With a single light, you would choose a light angle that brings out the form of the subject well, but since the light is close, you can fill the holes with different reflector cards from hard/bright (foil), white, grey (for slight low level) even black (so reflective areas "see" something dark to reflect)...

    I have a lot of pro lighting gear, but will use a cheap reflector clip-on painters light on an inexpensive microphone boom stand with just a LED or CFL bulb (for B/W) as a small set key light, and use reflectors for the rest... Easy and does not overpower the subject... And does not get hot...

    Steve K
    Thanks, and would definitely come out natural. Still getting a hang of being more intentional with lighting so I'm experimenting—this is all with a goal of printing platinotypes.

    Sent from my Pixel 2 XL using Tapatalk

  4. #24
    C. D. Keth's Avatar
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    2,083

    Re: Continuous Lights & Metering

    Quote Originally Posted by LabRat View Post
    If you are just doing tabletop smaller object photography, using more than one light complicates things greatly... (One light more tends to overpower the other and is harder to get good lighting ratios...)

    The basic lighting rule is; Key/Fill/Effect, which one light is dominant that provides and brings out the form of the object (Key), then spots of contrast that are too dark (and can exceed the film's range are balanced (Fill), and if some other lighting modifier is considered, like a light with a color gel, a background with a pattern, accents etc (effect)...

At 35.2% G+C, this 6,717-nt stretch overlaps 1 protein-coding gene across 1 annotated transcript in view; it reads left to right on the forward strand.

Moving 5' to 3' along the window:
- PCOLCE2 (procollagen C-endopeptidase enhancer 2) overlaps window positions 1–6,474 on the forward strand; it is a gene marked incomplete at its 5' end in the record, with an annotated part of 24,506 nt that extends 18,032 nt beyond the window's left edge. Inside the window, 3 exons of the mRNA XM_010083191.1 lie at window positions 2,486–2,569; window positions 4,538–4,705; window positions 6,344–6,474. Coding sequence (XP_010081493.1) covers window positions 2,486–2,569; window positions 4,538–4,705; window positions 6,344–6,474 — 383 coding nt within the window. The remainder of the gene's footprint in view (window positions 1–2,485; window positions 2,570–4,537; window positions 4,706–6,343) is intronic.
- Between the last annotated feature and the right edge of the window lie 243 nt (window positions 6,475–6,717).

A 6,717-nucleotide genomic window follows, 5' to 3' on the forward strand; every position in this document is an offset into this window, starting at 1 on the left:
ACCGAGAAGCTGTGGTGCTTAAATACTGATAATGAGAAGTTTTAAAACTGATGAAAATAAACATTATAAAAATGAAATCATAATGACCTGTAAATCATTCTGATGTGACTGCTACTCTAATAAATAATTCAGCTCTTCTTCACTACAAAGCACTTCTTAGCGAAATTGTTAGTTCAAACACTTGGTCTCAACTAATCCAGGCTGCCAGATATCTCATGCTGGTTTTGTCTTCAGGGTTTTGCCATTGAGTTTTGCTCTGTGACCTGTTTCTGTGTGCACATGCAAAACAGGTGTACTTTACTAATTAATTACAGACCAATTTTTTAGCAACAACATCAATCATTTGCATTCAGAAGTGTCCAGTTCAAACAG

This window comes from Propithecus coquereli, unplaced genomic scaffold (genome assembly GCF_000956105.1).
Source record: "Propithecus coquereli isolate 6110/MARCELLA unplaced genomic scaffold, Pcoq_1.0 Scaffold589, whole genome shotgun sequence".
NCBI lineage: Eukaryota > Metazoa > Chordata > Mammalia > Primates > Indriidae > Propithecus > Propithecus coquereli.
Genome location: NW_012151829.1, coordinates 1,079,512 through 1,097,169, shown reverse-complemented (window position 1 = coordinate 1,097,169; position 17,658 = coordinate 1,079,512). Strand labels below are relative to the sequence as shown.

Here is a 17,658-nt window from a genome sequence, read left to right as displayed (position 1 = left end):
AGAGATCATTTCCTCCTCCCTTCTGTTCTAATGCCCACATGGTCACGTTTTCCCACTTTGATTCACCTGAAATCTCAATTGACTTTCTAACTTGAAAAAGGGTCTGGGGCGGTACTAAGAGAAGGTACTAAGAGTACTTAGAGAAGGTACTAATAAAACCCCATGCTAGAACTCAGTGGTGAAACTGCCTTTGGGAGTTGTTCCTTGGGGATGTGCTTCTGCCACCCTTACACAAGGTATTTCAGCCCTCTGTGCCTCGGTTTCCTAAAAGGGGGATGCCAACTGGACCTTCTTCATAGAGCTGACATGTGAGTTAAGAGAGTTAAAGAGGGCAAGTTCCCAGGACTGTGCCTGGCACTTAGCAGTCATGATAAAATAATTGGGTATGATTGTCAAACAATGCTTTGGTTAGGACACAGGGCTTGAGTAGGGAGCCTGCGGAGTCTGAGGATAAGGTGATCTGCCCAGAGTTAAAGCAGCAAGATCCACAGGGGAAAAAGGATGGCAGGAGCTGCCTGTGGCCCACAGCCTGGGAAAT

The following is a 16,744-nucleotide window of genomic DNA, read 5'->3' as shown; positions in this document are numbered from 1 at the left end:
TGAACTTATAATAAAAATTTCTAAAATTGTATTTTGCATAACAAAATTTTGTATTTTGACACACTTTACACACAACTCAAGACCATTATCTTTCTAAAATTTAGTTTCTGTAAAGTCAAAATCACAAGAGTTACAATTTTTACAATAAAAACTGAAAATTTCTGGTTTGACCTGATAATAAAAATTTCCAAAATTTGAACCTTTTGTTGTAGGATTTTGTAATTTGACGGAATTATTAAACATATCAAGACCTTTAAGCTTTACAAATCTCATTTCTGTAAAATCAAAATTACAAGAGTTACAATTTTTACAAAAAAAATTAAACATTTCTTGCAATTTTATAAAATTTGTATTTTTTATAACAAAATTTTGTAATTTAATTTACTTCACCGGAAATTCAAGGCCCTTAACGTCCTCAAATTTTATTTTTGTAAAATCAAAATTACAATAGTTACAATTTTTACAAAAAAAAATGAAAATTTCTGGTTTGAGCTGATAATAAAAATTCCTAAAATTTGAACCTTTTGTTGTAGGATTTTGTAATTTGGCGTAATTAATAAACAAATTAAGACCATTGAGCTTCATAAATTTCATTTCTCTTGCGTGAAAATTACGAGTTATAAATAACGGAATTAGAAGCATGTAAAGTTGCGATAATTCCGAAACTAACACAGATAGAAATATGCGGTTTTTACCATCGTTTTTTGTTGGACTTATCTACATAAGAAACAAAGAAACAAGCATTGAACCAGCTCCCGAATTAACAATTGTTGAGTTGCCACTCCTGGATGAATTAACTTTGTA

With a single light, you would choose a light angle that brings out the form of the subject well, but since the light is close, you can fill the holes with different reflector cards from hard/bright (foil), white, grey (for slight low level) even black (so reflective areas "see" something dark to reflect)...

    I have a lot of pro lighting gear, but will use a cheap reflector clip-on painters light on an inexpensive microphone boom stand with just a LED or CFL bulb (for B/W) as a small set key light, and use reflectors for the rest... Easy and does not overpower the subject... And does not get hot...

    Steve K
    The most useful tools for tabletop work are usually the homemade ones. I have a whole toolbox of that stuff. My go to method for tabletop is to light with full sized units through 4x silks top make a base of big, soft light and to start with my "set" boxed off with 4-by-floppy flags. Then I shift those to allow the light I want to get in. It's already softened if I want that so I just have to remove smaller pieces to shape it more pleasantly. I have a whole bunch of tiny flags that look like oversized dodging tools. Then there are a bunch of little pieces of mirrors on armature wire to reflect. You can make softer reflectors, but not as soft as white paper, by coating bits of mirror with scotch tape. You can apply tissue paper to wire to make tiny diffusing tools. Just check the reflections in shiny objects to be sure you're not showing obvious grip heads and things like that.

    Get creative and then keep the solutions. They'll come in handy at some point.
    -Chris